When Amazon launched the latest version of its Kindle e-book reader in September 2011, the company decided to break with tradition. In the past, the launch of a new Kindle meant the existing model would be discontinued, but this time round Amazon decided to expand the range instead.
As a result, what was previously referred to as the Kindle has been renamed the Kindle Keyboard and continues to be sold alongside the new designs. These include an entry-level model with fewer features and it is this device which is now being called the Kindle.
At present only the basic Kindle and the keyboard version are available in the UK, but in the US there are five models to choose from. At the very top of the range is the Kindle Fire – a tablet computer which features a vivid colour screen and allows users to browse the internet, watch films or stream television shows as well as read books.
Positioned at a price point just about the basic model is the Kindle Touch, so called because it uses a touch screen interface. The most expensive Kindle is the DX which features a larger, 9.7” screen instead of the standard 6” version common to all the other non-colour models in the range. This additional size makes reading newspapers, magazines and reports much easier, but the device is less portable.
Although the new, entry-level Kindle is smaller, cheaper, slightly faster and around 30 per cent lighter, the Kindle Keyboard has several additional functions that are not present on the basic model. Chief among these is the ability to load and listen to audio books, podcasts and MP3 files. This can be done either by connecting headphones to the audio jack or by listening through the built-in speakers. The Kindle Keyboard also has a text-to-speech function which means that, if the publishers choose to allow it, certain books can be read to you in a computerized voice.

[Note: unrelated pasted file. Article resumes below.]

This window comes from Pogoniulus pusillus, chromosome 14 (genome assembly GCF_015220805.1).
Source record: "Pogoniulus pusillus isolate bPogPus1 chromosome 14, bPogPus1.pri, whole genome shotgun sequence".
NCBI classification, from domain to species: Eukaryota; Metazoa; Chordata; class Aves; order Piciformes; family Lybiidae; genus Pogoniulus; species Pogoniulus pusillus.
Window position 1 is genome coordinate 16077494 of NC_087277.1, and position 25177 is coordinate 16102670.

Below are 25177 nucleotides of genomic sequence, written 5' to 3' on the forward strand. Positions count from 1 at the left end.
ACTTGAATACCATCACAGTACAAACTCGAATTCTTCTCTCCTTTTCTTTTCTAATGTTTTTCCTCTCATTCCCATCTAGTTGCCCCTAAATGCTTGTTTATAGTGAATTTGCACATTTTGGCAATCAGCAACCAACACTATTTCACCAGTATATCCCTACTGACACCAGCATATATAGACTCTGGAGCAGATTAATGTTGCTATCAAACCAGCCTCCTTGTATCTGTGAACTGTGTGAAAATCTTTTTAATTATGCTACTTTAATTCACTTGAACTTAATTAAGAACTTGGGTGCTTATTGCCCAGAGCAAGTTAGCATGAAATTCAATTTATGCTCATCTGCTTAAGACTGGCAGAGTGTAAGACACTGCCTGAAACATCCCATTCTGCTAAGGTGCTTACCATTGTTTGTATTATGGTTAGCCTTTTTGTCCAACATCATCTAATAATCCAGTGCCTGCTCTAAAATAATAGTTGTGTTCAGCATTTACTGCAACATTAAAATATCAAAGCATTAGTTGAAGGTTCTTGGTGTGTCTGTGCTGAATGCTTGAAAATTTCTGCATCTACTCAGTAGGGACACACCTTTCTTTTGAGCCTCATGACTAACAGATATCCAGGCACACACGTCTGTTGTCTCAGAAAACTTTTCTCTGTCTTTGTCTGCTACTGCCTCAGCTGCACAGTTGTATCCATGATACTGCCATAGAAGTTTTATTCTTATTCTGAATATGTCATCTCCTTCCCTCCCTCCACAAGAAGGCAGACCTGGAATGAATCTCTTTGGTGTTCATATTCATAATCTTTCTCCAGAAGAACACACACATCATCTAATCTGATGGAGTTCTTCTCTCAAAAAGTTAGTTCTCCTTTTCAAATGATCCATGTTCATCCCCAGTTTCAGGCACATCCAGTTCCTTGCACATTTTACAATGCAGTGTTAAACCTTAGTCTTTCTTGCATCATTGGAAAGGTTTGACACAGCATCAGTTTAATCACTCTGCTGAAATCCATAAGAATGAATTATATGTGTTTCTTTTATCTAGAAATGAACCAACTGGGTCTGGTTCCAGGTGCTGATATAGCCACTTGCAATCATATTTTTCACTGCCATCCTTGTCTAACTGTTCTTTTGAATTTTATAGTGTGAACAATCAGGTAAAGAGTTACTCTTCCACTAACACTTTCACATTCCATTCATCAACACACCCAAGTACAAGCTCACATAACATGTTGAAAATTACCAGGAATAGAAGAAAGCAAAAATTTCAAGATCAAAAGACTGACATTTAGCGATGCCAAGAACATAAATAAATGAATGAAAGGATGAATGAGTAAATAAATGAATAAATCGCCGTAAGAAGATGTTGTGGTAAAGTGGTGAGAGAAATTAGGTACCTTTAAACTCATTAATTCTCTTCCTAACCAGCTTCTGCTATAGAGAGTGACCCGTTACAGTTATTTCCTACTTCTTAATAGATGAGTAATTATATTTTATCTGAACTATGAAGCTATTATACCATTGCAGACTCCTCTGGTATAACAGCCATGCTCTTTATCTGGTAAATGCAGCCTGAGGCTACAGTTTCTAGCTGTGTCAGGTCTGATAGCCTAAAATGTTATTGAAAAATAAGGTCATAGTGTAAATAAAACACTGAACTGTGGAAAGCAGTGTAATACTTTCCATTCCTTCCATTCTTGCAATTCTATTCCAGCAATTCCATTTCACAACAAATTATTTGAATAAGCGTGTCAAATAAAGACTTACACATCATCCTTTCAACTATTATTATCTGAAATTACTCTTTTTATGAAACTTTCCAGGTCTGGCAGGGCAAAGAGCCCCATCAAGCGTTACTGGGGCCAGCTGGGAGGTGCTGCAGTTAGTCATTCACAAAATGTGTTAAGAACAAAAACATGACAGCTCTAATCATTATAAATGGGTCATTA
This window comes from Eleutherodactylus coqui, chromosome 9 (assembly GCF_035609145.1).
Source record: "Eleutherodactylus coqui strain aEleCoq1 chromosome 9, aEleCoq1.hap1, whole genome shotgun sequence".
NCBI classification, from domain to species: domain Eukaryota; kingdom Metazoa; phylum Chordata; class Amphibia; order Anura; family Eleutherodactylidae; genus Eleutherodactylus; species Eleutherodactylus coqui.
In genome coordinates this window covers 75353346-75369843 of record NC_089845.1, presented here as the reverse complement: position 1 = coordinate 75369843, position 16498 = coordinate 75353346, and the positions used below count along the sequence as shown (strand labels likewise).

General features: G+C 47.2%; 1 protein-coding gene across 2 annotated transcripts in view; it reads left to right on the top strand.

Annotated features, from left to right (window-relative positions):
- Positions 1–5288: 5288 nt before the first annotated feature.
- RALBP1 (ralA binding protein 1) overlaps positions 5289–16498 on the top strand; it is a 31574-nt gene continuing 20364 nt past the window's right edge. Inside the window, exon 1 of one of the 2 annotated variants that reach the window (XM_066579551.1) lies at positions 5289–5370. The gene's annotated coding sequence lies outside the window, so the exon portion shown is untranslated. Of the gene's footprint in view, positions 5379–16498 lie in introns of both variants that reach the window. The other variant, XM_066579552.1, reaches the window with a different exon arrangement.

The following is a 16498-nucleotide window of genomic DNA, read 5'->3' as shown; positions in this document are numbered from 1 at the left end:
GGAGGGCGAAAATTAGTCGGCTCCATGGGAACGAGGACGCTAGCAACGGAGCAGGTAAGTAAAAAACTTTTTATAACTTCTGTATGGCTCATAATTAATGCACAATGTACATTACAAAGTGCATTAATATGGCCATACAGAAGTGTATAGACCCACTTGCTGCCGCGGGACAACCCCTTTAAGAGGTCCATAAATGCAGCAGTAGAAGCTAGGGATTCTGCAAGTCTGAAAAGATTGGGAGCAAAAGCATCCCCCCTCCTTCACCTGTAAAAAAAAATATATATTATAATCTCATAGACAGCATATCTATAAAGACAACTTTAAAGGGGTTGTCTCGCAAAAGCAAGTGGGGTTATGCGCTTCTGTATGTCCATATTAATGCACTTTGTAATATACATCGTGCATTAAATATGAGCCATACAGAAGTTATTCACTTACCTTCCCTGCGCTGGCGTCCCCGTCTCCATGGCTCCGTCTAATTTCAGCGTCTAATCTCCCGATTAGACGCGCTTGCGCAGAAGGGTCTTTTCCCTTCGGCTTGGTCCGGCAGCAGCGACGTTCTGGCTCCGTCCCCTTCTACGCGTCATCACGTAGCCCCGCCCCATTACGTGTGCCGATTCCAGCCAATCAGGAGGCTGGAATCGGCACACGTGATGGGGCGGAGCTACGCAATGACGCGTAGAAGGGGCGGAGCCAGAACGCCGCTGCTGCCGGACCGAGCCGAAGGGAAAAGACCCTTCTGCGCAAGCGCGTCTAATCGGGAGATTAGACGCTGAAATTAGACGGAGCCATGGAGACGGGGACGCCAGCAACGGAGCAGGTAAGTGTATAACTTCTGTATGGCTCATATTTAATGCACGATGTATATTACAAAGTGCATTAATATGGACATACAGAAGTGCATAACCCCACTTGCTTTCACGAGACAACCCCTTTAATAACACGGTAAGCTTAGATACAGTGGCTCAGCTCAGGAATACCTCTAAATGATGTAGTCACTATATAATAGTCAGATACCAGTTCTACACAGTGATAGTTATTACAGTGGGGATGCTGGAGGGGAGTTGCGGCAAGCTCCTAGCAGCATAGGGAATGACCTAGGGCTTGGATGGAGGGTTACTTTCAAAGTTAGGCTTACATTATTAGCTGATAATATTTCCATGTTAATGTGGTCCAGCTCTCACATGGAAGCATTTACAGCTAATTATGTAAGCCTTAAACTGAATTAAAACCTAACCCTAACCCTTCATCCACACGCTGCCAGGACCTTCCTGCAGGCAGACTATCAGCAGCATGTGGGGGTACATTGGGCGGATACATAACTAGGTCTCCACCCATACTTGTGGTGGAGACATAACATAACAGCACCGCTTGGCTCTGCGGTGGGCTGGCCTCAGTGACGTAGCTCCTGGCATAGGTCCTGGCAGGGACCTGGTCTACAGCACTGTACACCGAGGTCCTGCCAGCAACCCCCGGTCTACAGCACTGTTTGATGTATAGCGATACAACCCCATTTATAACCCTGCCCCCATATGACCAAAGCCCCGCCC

In the UK the Kindle Keyboard also comes with free 3G which allows you to download books and other content even if there is no Wi-Fi connection available. The 3G function works worldwide over the same networks that are used for mobile phones, and is particularly useful if you subscribe to newspapers or magazines as the latest editions will automatically appear on your Kindle Keyboard, wherever you are.
The cost of the 3G service is included in the purchase price and is a one-off fee so there are no monthly bills or contracts to sign. In the US both the Kindle Keyboard and Kindle Touch are available with or without 3G.
Whether you would be better off choosing a model with or without a keyboard depends on the way you plan to use your ebook reader. Most users require a keyboard only very occasionally – to enter passwords or access the dictionary. The entry-level version features a virtual keyboard, accessed using a five-way selector switch and this is more than adequate for most purposes.
If, however, you like to make a large number of notes and annotations while reading, the Kindle Keyboard will allow you to do this far more easily.